But today, the mayor’s office does not return calls about the school. Another ominous sign of cooling passions within City Hall for the Harvey Milk High School are recent reports that it failed to get promised funding increases to expand from 100 to 170 students. Spokespersons for the school deny that funds were withheld, and say that the decision not to expand was made by the school itself, which feared “overcrowding”—a nonsensical claim, given that the $3.2 million renovation and expansion was expressly predicated on planning for an ultimate enrollment of 170 kids. And when the Department of Education’s Region 9 superintendent, Peter Heaney, finally got on the phone to talk about Harvey Milk, he showed every symptom of a man trying to put as much distance between himself and the school as possible. “This happened just as I was moving into the position of regional superintendent,” he says of the school’s creation, “so I can’t take credit for the decision.” Nor can he offer anything but the most lukewarm appraisal of the school academically. “I still have a lot of work to do instructionally with that school,” he says. “This is still a school where we have a ways to go.” Heaney also makes it abundantly clear that whatever mandate existed when the school was created no longer applies. “What distracts me is the misperception that it’s meant to be a gay school,” he says. “We don’t want it to be a gay school.” Principal Rossi also backs away from proclaiming the school as a bold and courageous experiment in gay rights. Reiterating that Harvey Milk is “absolutely not” a gay high school, he says, “It’s a total misperception. We’re a high school. We’re open to any New York City student who’s interested in attending. It really doesn’t matter who you are, in terms of your sexual orientation.”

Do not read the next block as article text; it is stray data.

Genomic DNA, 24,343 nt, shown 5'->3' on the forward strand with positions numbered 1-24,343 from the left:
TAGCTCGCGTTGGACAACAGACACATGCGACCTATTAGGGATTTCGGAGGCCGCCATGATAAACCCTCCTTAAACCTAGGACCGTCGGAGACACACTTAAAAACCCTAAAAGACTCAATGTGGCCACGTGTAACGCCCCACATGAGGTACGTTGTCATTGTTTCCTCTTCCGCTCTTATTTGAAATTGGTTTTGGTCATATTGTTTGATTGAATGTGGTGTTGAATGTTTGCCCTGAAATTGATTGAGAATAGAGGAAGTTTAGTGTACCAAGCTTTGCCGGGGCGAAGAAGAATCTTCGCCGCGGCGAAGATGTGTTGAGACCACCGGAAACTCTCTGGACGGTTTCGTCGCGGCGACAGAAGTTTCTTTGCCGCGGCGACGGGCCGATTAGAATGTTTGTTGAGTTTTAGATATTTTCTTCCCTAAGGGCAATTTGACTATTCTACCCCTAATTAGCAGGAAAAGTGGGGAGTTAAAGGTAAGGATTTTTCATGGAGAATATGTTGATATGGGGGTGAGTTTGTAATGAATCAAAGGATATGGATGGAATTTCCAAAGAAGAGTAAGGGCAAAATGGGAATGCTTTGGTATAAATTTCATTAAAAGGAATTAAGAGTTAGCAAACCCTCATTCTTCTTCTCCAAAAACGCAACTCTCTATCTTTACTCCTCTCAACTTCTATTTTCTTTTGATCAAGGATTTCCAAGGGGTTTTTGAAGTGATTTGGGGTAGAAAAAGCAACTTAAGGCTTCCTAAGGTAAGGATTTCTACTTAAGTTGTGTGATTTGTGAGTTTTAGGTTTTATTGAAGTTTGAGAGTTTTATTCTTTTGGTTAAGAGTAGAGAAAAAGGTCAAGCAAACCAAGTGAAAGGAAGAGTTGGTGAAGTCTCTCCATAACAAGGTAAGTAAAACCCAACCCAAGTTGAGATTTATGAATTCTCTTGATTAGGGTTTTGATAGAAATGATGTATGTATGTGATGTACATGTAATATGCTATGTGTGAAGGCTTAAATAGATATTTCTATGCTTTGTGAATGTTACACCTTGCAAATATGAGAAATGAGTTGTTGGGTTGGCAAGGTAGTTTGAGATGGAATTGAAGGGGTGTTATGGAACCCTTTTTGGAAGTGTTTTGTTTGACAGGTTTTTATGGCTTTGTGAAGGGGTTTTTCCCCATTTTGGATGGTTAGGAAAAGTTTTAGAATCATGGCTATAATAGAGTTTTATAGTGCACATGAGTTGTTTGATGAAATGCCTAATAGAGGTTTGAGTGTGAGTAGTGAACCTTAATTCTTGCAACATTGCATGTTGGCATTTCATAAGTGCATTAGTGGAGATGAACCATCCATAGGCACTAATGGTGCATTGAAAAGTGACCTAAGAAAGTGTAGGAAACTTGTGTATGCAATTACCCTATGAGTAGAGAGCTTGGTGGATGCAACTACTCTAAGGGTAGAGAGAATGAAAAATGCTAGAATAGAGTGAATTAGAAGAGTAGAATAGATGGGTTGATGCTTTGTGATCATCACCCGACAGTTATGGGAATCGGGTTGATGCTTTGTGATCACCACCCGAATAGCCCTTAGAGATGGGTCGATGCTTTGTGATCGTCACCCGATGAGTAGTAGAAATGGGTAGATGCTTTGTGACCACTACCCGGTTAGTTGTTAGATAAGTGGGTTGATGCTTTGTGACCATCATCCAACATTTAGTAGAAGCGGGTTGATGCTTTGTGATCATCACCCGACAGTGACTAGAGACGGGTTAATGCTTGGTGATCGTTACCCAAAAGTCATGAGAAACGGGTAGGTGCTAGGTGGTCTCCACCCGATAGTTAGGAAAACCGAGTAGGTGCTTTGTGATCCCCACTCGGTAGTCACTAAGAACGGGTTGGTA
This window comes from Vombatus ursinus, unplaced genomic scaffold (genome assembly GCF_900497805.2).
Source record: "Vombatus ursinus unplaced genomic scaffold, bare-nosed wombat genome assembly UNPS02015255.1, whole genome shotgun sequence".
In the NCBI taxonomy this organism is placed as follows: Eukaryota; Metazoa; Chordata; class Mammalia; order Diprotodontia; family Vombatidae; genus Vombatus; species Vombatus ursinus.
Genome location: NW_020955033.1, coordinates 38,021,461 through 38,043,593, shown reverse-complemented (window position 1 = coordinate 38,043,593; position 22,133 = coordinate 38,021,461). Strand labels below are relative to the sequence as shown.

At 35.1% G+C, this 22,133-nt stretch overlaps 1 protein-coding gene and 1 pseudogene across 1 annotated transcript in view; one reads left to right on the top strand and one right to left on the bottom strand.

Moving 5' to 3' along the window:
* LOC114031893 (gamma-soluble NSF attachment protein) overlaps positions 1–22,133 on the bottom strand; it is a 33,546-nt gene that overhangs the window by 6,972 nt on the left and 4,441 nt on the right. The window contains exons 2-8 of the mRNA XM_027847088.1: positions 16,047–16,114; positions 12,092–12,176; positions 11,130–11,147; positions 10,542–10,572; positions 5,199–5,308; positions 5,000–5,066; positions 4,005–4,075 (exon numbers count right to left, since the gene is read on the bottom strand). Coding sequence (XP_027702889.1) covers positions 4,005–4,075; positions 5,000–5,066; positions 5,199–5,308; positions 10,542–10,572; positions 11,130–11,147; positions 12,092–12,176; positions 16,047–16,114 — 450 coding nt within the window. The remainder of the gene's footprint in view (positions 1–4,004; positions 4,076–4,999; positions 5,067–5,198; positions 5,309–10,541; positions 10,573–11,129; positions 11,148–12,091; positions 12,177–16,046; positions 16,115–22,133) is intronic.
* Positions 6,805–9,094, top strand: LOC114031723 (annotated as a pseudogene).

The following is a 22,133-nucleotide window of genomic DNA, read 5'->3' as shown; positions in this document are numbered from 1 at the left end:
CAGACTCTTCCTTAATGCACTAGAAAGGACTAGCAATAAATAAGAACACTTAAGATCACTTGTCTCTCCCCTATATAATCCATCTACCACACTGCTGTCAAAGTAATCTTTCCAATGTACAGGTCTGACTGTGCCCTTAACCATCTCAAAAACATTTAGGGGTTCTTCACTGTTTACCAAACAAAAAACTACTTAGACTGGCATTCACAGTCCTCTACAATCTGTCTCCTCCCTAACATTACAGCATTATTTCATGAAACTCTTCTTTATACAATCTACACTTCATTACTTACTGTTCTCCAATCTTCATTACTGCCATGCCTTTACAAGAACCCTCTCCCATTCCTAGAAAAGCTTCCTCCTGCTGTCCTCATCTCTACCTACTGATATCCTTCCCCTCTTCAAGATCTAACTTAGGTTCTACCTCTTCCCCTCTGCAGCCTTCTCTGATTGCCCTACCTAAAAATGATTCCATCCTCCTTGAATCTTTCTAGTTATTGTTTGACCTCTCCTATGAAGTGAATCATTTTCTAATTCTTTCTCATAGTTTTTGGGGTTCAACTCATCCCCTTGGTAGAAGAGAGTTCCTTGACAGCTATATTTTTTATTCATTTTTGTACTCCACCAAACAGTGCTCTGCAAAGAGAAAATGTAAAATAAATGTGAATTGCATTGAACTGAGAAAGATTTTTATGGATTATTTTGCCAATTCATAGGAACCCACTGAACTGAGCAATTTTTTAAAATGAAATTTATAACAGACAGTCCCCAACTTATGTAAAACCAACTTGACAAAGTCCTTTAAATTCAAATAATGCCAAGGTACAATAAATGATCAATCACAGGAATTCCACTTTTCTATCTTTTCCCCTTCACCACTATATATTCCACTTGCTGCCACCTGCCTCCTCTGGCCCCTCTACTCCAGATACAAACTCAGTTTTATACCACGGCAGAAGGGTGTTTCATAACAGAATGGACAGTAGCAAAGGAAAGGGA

It’s hard to deny the validity of Senator Diaz’s claim that the luxurious expansion and renovation of the Harvey Milk High School represents an inequitable distribution of city funds. Many more youngsters in New York will feel the lack of $3.2 million spread through the public-school system than will benefit from it at Harvey Milk. And the Liberty Counsel’s legal argument—that the school subverts the very laws against discrimination enacted to protect sexual minorities—is equally difficult to refute. Academically, the verdict is still out on Harvey Milk. Principal Rossi says that Harvey Milk, a transfer school, cannot be judged like standard public schools, which are rated according to the progress of students over the normal four-year span of a high-school education. Many Harvey Milk students transfer into the school in their senior year and stay long enough only to collect the few necessary credits to graduate. Performance is also calculated according to how many students graduate within the mandated age range for high school, which is 13 to 18. Many Harvey Milk students are two or three years behind and do not graduate until they “age out” at 21. “So all of this puts us in a unique situation,” says Rossi, “in which our client is often overaged and undercredited.” But Rossi says that “lots” of Harvey Milk students are doing better than at their previous schools, and he points out that the school’s first year’s graduating class, which had its commencement last June, had 21 students, all but one of whom met all the requirements for the diploma, and that 16 of the remaining 20 were accepted at colleges. “So in terms of academics,” Rossi says, “we’re moving in the direction we want to be.”